The Board of Supervisors approved $50 million to build affordable housing for people with mental illness and their families using funds from the Mental Health Service Act (MHSA).
“This is an innovative way to finance 10 urgently needed supportive housing projects and put them on the fast track,” Supervisor Mark Ridley-Thomas, principal author of the motion, said. “The plan calls for building 667 affordable housing units, including 230 units for people in dire need of mental health treatment and their families.”
“By taking these actions, in addition to what the County had originally budgeted for this year, we are able to fund additional supportive homes for people who have a mental health diagnosis and are homeless,” added the motion’s coauthor, Supervisor Sheila Kuehl. “We are also supporting construction of additional affordable apartments and I am hoping that every one of these apartments can be under construction before the end of the year.”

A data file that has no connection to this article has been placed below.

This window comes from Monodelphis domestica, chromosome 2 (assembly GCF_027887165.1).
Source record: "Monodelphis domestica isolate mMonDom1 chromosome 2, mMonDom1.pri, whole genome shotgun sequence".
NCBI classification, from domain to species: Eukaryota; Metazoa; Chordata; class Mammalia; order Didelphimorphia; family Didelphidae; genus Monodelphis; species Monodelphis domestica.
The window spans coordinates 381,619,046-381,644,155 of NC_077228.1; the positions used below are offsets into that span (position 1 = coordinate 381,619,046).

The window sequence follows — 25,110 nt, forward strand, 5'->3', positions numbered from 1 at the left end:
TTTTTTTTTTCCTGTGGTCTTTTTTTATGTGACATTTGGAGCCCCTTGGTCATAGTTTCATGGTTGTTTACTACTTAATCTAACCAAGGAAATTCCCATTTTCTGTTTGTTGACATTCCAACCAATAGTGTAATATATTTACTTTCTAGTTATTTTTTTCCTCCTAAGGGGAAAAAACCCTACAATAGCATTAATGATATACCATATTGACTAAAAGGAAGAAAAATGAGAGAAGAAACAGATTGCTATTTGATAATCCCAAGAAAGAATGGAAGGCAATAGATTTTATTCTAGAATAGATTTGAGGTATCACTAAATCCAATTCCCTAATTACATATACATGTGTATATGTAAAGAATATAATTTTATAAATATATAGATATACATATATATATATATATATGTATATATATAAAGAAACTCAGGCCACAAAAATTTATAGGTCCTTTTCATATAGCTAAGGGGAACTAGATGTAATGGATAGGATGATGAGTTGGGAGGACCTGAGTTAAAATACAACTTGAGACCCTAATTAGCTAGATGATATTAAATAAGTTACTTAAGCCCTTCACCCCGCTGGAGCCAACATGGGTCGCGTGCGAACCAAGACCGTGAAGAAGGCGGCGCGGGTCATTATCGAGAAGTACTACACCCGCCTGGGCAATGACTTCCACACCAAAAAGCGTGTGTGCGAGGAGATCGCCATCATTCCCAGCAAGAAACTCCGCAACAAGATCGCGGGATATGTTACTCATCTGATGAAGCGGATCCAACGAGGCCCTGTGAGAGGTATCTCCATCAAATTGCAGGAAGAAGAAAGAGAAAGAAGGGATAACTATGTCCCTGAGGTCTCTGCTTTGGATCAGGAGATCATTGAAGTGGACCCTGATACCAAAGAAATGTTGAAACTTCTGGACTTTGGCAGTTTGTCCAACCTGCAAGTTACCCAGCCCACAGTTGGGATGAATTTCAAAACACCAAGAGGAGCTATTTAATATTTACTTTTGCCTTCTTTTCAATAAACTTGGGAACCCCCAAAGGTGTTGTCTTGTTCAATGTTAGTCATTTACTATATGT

Of the total amount, $43.75 million will be used by the Community Development Commission to fund competitive affordable housing applications. The remaining $6.25 million will be used in a separate competition to investigate innovative ways to fund housing.
A portion of the money will help fund 100 affordable housing units in Willowbrook, half of which would be reserved for homeless individuals with mental health needs. Nonprofit developer LINC Housing’s chief operating officer, Suny Lay Chang, called it “a tremendous investment that would be felt at multiple levels.”
“As numerous studies have shown, integrating housing and health care leads to better health outcomes, greater housing stability, and a significant reduction in the use of county resources,” she said. “We are extremely grateful to the Board of Supervisors for their continued and sustained support in addressing the housing shortage in Los Angeles County, particularly for our most vulnerable populations.”
Voters approved the MHSA as Proposition 63 on the November 2004 ballot. It imposes a 1 percent income tax on personal income in excess of $1 million, allowing the California Department of Mental Health to provide increased funding, personnel and other resources to support County mental health programs and monitor progress toward statewide goals for children, transition age youth, adults, older adults and families.
The MHSA addresses a broad continuum of prevention, early intervention and service needs and the necessary infrastructure, technology and training elements that will effectively support this system.